I Love You

With Valentine’s Day right around the corner, I think it’s only fair that we have a frank discussion about romantic love, no?

Relationships are hard work. It takes work to grow and foster a connection and love can’t exist without a real connection.

When I say work, I don’t mean struggle. Struggle is different. If you’re struggling with someone – if you’re feeling like there’s more bad than good, if you can’t see eye to eye on anything and you’re more sad than happy, that’s struggle and that’s not the same thing.

I’ve had my share of difficulties in relationships. I’ve been married and divorced and rekindled a relationship that I thought was over. I’ve read a shit-ton (that’s the technical term) of articles on love and what writers think makes romantic love last. I’ve read books that attempt to break down love to its most basic tenets to help readers get closer to understanding what keeps relationships strong beyond the honeymoon stage.

There are couples that vow opposites attract. Others are convinced that their love grows stronger everyday because they’re alike in every way.

There are a million pieces of sage advice dished out about how you can tell if you’ve met ‘the one’ and how to know if it’ll last.

You know what I think it all boils down to? Simple. Love.

Let’s be real. There will always be challenges when we throw another person into the mix. Learning to live with someone is a skill within itself, especially if you’ve lived on your own for a while and have a certain way of doing things.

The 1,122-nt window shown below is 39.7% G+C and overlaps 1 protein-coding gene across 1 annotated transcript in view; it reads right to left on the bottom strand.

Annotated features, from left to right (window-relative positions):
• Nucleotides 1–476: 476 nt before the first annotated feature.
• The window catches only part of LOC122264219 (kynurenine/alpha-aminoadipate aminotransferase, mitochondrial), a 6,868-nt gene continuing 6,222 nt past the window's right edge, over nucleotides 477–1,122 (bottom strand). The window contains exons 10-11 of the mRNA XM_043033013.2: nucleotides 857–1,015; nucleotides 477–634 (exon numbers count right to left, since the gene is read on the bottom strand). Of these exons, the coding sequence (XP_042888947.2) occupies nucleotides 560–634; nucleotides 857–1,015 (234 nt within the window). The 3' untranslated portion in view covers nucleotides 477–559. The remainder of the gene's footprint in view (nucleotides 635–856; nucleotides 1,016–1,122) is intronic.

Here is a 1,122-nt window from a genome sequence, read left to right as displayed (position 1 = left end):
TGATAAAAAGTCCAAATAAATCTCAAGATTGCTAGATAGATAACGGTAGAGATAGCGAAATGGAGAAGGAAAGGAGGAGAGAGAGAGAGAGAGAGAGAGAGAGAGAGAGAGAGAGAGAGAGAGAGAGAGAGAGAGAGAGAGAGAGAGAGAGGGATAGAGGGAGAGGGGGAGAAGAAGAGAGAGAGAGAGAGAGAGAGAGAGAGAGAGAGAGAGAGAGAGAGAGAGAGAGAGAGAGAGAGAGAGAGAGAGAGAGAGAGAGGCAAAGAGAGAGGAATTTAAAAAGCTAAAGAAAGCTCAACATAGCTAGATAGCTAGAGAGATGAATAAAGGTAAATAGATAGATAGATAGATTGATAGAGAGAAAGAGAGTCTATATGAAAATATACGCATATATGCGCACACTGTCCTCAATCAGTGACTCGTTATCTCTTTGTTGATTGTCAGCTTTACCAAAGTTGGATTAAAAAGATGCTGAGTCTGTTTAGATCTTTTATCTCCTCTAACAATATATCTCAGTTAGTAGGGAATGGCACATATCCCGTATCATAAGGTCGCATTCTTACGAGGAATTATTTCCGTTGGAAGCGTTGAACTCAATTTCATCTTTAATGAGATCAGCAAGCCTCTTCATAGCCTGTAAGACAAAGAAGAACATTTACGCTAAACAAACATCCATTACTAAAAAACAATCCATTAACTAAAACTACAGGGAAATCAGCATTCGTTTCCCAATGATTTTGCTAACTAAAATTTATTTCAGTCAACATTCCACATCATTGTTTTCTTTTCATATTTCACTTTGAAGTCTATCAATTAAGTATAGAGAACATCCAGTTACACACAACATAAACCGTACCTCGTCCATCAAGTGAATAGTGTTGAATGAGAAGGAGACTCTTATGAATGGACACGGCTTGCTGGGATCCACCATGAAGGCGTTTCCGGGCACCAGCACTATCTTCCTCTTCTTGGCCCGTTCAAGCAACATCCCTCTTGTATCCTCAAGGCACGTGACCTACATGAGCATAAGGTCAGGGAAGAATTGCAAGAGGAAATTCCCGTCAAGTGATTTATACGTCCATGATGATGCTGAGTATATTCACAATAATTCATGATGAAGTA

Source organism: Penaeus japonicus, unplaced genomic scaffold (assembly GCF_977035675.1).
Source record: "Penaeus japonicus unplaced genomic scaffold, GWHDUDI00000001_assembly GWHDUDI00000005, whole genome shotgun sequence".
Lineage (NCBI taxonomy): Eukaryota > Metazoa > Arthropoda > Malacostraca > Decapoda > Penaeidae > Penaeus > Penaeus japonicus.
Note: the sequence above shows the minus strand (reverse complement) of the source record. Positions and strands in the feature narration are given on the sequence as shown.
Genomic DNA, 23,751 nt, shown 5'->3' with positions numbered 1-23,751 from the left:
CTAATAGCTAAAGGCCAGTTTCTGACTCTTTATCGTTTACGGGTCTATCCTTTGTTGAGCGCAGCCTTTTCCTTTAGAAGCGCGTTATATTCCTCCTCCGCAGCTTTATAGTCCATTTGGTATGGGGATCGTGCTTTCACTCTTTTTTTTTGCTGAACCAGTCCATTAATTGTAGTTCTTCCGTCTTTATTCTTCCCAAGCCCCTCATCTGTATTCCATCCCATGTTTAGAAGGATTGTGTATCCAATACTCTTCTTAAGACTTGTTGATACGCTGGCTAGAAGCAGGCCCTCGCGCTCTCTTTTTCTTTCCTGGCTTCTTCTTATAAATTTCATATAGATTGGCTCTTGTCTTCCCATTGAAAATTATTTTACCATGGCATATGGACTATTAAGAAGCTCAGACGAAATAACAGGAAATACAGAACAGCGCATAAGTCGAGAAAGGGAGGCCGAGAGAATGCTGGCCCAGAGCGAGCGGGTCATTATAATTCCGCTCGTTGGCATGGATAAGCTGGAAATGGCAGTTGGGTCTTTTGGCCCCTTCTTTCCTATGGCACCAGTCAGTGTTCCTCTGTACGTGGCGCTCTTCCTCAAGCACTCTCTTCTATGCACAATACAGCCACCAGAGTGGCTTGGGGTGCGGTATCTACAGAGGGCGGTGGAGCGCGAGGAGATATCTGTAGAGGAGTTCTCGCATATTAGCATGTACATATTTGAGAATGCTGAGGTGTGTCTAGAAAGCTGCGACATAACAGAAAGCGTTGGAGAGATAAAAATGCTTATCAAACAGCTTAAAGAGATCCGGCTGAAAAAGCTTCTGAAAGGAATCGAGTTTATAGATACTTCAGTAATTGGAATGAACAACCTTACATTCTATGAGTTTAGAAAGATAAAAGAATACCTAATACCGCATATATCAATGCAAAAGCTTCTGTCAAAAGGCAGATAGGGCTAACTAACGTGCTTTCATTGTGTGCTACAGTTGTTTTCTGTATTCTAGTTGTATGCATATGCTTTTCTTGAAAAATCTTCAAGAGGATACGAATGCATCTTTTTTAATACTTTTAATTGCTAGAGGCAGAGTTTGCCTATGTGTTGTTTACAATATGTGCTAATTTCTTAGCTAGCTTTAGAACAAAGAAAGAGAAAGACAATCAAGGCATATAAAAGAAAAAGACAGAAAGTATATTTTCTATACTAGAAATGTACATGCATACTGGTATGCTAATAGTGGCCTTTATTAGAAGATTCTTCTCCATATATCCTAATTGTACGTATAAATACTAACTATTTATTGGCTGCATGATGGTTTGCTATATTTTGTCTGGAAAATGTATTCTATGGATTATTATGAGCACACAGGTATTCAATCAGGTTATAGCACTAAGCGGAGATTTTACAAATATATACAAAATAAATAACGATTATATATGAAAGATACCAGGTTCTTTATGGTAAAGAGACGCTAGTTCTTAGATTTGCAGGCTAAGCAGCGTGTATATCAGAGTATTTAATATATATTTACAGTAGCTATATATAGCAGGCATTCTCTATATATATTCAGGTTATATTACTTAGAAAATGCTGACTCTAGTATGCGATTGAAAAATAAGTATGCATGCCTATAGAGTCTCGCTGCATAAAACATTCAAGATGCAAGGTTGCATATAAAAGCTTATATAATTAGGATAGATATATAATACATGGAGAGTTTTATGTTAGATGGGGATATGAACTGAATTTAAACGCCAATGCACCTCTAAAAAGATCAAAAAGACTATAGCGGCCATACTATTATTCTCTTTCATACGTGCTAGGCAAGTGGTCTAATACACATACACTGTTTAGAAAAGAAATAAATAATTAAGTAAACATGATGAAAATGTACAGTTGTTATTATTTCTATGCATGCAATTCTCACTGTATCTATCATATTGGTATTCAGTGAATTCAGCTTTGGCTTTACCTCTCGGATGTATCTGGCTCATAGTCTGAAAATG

I think the key to a successful relationship – one in which both people feel supported, heard and held – is the ability to toss out the fears and caution behind loving another person and connect on that level.

If you’re going to love someone or claim you love someone, I think you have to go all in.

You have to be ready to have those honest conversations about how you feel in any given situation.

You have to be ready to back down when you’re in the middle of a heated argument and try to see the other person’s point of view. I’m not saying you have to agree but you do have to understand that it’s not always about being right. It’s about discussing, relating and communicating. It’s about respecting that they may have an entirely different point of view, which is neither right nor wrong.

You have to laugh at each other and with each other, not only at the easiest times but also when the chips are down. You have to know how to play with each other. When things get tense, it takes a lot to be able to pull out of a situation and smile at someone you love when they’re doing that little thing that drives you nuts but you know won’t make or break you two.

You have to be eager to rediscover who your partner is. Rather than make assumptions about who they are and what they think – be curious about each other. People change. And despite the fact that you might think you know your partner inside and out, you have to let them surprise you. You don’t spend every waking minute with your partner and there’s no way you can possibly know everything they’re experiencing. There’s no way to know how their perspective has changed on things based on what they’ve been through and how they integrate these experiences.

There are tons of ways that love works. What works for one couple could mean the end for another but love can’t develop, grow and sustain without a sense of connection.

Much love XXX

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